Diesel-electric locomotives have become quite popular because of economy in operation and high tractive effort even at low speeds. All the standard main line BG and MG locomotives on Indian Railways function via electric transmission. The different types of diesel locomotives in use on Indian Railways are as follows:
Broad gauge WBM1, WBM2, and WBM3
Meter gauge YDM1, YDM2, and YDM3
Indian Railways has, however, recently standardized WBM2 diesel locomotives for BG lines and YDM4 diesel locomotives for MG lines. Both these locomotives are of the ALCO design and are currently being manufactured in DLW Varanasi. The WDM2 locomotives have a horsepower of 2600 and are capable of hauling 3600 t of train load at a speed of 72 m/h on a level track. The maximum speed that can be achieved using this locomotive is 120 km/h.
The latest series of locomotives are the WDG2 locomotives for goods traffic and WDP1 and WDP2 locomotives for passenger traffic. These locomotives have greater horsepower and superior performance capabilities.
3 Electric Locomotives
In electric locomotives (Fig. 24.3), movement is brought about by means of electric motors. These motors draw power from an overhead distribution system through pantographs (joined frameworks conveying current to an electric train from overhead wines) mounted on the locomotives. There are different systems for feeding power to these locomotives, namely 1500-V dc, 750-V dc, 25-kV ac single-phase, and ac three-phase. The most economical way of transmitting and distributing power is to directly transmit ac power at industrial frequency, whereas the motors most suited for electric traction are dc series motors. Indian Railways has locomotives that have the best of both systems, i.e., locomotives with dc series motors that collect power at 25 kV ac single-phase at an industrial frequency of 50 cycles. The voltage is stepped down to a lower voltage by means of a transformer present inside the locomotive, converted from 1500 V or 750 V ac to dc by means of silicon rectifiers, and this power is then fed to the dc series motors inside the electric locomotives. This system has been adopted in India since 1957 and is based on the system adopted by French National Railways.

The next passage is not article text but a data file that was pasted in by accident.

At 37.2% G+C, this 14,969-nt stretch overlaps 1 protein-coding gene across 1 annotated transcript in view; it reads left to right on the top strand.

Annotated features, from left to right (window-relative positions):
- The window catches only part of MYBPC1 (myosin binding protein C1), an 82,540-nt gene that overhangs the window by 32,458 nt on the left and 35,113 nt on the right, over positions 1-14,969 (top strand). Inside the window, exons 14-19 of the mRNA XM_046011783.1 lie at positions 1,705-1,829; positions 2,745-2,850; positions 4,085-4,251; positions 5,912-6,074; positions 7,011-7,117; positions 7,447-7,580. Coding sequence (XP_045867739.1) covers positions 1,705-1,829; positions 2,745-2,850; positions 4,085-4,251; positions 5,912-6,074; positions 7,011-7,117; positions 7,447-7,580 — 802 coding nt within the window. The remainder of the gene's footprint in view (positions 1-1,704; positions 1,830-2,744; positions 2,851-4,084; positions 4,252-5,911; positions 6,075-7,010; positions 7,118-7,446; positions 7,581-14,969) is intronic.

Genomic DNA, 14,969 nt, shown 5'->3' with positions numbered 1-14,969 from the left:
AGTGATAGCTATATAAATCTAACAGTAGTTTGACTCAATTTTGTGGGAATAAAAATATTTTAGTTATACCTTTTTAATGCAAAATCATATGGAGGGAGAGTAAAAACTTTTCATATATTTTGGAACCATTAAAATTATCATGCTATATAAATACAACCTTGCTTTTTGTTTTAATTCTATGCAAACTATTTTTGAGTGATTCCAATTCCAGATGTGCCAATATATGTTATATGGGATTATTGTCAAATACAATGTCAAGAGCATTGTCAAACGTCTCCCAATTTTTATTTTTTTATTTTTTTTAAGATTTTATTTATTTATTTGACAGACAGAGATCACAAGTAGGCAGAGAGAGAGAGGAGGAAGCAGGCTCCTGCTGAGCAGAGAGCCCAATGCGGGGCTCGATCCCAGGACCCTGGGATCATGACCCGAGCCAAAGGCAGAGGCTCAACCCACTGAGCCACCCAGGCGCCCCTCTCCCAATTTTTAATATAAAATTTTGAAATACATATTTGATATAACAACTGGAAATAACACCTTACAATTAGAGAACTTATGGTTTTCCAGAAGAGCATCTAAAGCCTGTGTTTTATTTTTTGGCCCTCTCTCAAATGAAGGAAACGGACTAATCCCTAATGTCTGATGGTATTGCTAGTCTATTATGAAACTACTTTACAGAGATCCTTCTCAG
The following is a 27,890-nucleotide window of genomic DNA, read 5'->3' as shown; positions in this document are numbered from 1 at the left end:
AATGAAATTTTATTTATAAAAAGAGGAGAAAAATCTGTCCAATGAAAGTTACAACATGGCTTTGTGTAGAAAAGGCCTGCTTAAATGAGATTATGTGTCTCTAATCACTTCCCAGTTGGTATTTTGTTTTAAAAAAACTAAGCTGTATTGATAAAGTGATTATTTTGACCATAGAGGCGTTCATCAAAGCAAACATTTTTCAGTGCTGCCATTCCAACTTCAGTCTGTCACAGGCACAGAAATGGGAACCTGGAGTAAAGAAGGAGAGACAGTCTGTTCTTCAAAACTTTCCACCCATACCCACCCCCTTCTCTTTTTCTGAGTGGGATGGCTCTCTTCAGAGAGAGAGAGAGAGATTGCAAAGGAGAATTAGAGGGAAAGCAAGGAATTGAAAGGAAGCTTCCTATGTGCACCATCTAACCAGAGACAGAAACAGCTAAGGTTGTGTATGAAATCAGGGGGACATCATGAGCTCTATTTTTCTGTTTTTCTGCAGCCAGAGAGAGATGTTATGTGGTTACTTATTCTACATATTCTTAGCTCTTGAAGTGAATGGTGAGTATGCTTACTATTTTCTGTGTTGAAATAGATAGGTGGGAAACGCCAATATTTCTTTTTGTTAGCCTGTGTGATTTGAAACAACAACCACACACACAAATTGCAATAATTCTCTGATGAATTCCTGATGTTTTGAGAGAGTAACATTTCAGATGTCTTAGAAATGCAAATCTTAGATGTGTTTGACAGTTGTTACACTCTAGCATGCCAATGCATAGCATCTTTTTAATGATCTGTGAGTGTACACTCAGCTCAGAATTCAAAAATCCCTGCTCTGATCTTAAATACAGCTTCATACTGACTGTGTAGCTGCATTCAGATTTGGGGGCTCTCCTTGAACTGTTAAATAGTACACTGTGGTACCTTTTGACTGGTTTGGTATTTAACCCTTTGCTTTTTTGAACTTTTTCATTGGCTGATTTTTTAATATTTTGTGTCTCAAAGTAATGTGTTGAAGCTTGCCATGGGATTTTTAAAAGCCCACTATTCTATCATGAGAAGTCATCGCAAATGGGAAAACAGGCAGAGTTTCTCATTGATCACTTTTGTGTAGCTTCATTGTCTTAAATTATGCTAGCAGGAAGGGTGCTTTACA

Earlier, Indian Railways had an electric traction system that worked using 1500-V dc and 3000-V ac. The electrification of a locomotive in India was first undertaken between 1925 and 1932 at 1500-V dc. This consisted of 304 route km on Central Railways from Bombay VT to Igatpuri and Pune, 62 km on Western Railways between Churchgate and Virar, and 32 km between Madras beach and Tambaram. These sections still use a 1500-V dc system to power their locomotives. In addition, 142 route km around Calcutta were electrified using a 3000-V dc system in 1954- 58, which has subsequently been converted into a 25-kV ac system.
The details of the four different types of electric locomotives in use on Indian Railways (IR) are given in Table 24.4.
Table 24.4 Details of electric engines on IR
The WAM1, WAG1, WAG3, and WAG4 locomotives are based on European design whereas the WAM4, WAP1, WCM1, and WAG5 locomotives have been designed in India with a six wheel arrangement for its bogies, which is similar to diesel WDM locomotives. Some of these locomotives are capable of hauling the latest type of BOX-N wagons with air brake arrangement.
It may be mentioned here that the WAP1 is a passenger locomotive that has a vacuum as well as an air brake system and is designed to run at speeds of up to 130 km/h. The Rajdhani Express on the Delhi-Howrah route is hauled by such locomotives. The horsepower, weight, and maximum service speed of different types of locomotives are given in Table 24.5.
Table 24.5 Horsepower, weight, and service speed of various locomotives